What Do We Do About This Guy, Though?

I watch a lot of TV. I’m not sure how, exactly, I fit it all in, but I do with minimal issues. Sometimes I fall a few weeks behind, but for the most part I manage to keep up, at least with my favorites (and anything involving Gordon Ramsay). In a few of these shows, I’ve noticed there’s an extra character, someone that the writers seem to need to keep around either for a predetermined endgame reason or because the source material demands that person’s presence, but that the writers just cannot seem to figure out. This character seems to get to try on storylines to see if they fit, and then we as the viewers have to suffer the character saying things that don’t seem in-character, doing things that don’t mesh with how they’re presented to us on-screen, or just simply wasting air time with their vacuous half-hearted storyline while we wait to get past their scenes and back into the action.

Because I’ve come to call these types of characters “The Laurel of [Their Show],” I’m going to start with Laurel.

Laurel Lance, of Arrow

laurelBecause of the Green Arrow comic series’ main plot and character collection, Laurel is a permanent fixture on the CW’s Arrow. But the writers seem to have a hard time thinking of things for her to do. In season 1 her plot was small, but at least she had one: we saw her angry at Oliver for his role in her sister’s death and we saw her fall in love with and lose Tommy Merlyn. On occasion, she played the role of damsel in distress for Oliver to save. In season 2, the writers didn’t seem to know what to do with her, so they gave her a substance abuse problem and occasionally had her spew some misguided emotions at other characters, usually at inopportune times, and we even got to see her play the damsel in distress some more. Sometimes even in a way where she purposely distressed herself and then got mad when Oliver called her on it, much to my chagrin.

Finally in season 3 they seem to have an idea of where they want her to go, but in the process of taking her there, they’ve wasted both the character’s potential and a lot of viewers’ good will towards her and the actress who portrays her, Katie Cassidy, whose acting skill is often called into question (whether it’s her or the bizarre writing around Laurel, though, honestly remains to be seen). Hopefully the new trajectory she is on is the turning point and she’ll stop being the dead weight on this otherwise well-balanced show.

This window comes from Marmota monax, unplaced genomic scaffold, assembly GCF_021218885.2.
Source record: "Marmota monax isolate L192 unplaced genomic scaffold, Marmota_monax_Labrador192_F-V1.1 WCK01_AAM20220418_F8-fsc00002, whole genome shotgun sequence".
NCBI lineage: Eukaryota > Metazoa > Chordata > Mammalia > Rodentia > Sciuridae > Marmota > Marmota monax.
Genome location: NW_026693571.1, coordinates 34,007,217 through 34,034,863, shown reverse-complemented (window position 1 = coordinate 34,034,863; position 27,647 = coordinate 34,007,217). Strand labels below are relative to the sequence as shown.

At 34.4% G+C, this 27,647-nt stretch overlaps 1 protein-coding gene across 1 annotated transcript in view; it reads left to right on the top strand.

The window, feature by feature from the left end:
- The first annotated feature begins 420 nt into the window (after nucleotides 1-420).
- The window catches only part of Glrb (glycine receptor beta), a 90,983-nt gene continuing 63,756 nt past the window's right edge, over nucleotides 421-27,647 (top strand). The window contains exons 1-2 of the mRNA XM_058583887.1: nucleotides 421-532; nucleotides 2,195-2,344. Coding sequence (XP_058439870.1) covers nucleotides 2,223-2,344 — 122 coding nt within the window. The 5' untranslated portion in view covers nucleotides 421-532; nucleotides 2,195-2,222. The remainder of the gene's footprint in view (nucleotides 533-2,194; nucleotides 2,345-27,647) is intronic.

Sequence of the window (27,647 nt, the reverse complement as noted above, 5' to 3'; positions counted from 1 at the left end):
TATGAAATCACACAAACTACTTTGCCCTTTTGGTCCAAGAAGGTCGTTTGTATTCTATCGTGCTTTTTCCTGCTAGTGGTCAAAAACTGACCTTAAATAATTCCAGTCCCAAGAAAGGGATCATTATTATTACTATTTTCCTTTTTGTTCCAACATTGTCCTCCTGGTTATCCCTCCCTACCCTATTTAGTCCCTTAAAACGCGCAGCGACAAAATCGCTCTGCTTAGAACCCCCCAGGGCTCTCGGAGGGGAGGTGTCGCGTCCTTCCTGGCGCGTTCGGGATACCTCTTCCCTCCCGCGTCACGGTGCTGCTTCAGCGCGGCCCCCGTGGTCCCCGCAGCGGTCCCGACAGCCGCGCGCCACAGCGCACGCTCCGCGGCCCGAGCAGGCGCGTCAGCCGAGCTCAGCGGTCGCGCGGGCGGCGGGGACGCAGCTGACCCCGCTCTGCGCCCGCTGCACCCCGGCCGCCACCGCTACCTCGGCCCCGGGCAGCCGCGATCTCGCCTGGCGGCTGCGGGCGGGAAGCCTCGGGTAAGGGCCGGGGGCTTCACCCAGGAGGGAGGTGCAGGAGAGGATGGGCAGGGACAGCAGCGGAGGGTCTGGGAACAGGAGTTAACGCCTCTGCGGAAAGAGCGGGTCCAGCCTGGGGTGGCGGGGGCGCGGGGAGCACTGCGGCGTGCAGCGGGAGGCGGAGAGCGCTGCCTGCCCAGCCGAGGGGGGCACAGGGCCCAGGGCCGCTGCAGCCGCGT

Katrina Crane, of Sleepy Hollow


I’m honestly not sure why the writers haven’t written Katrina out at this point, considering her chemistry with Ichabod is practically nonexistent and her character seems to exist solely to find herself in trouble that Ichabod and Abbie need to then rescue her from. The trouble with Katrina, in my view, is that the writers know what they want her to be but can’t get what they want in their heads to come out in their scripts.

The question used to be “Is Katia Winter just unable to do this role justice?” but as season 2 has gone on it’s become clearer and clearer that the problem is the writers. They say that Katrina is an incredibly powerful, incredibly brilliant witch–but then they show her repeatedly getting outsmarted, captured, and endangered, something that a supposedly powerful, brilliant witch would be able to handle on her own. Her capabilities as a witch are hugely inconsistent depending on what the plot of the episode needs her to be able (or unable) to do, and her brilliance has yet to be shown in any substantial way at all. Because of the wild inconsistency surrounding Katrina but her seeming importance to the plot and to Ichabod in particular, her character is now in danger of being the problem that tanks this entire show.

Jack Porter, on Revenge


While it may be tempting to say that this problem lies solely in the writing of female characters on network television, Jack Porter exists to prove that the problem can just as easily affect men. As the endgame of this show clearly seems to point toward Emily Thorne (Amanda Clarke) and Jack Porter ending up together, the writers are reluctant to do anything to Jack that would endanger his well-being or his standing with Emily–at least in any way that would not be easily overcome. In the seasons that this show has been on the air, he has gone from a somewhat stupid side character who runs a bar and doofily gets in Emily’s way as she does her sinister revenge plots to the husband of the faux Amanda Clarke to his most recent role, a local cop.

His storyline always, always (and often inexplicably) ties him to the crap Emily is up to so that she’s always having to either save his ass or do something to purposely distract him, to the point that in this past season he–a rookie cop, mind you–was chosen to help the FBI work on the Conrad Grayson murder case, just because the writers had to make sure he tied in somehow to the season’s main story arc, logic be damned. Considering this show’s ratings are in the toilet it’s probably too late for the writers to do anything to try and fix him, so he’s likely going to continue to be this show’s biggest drag through the season finale.


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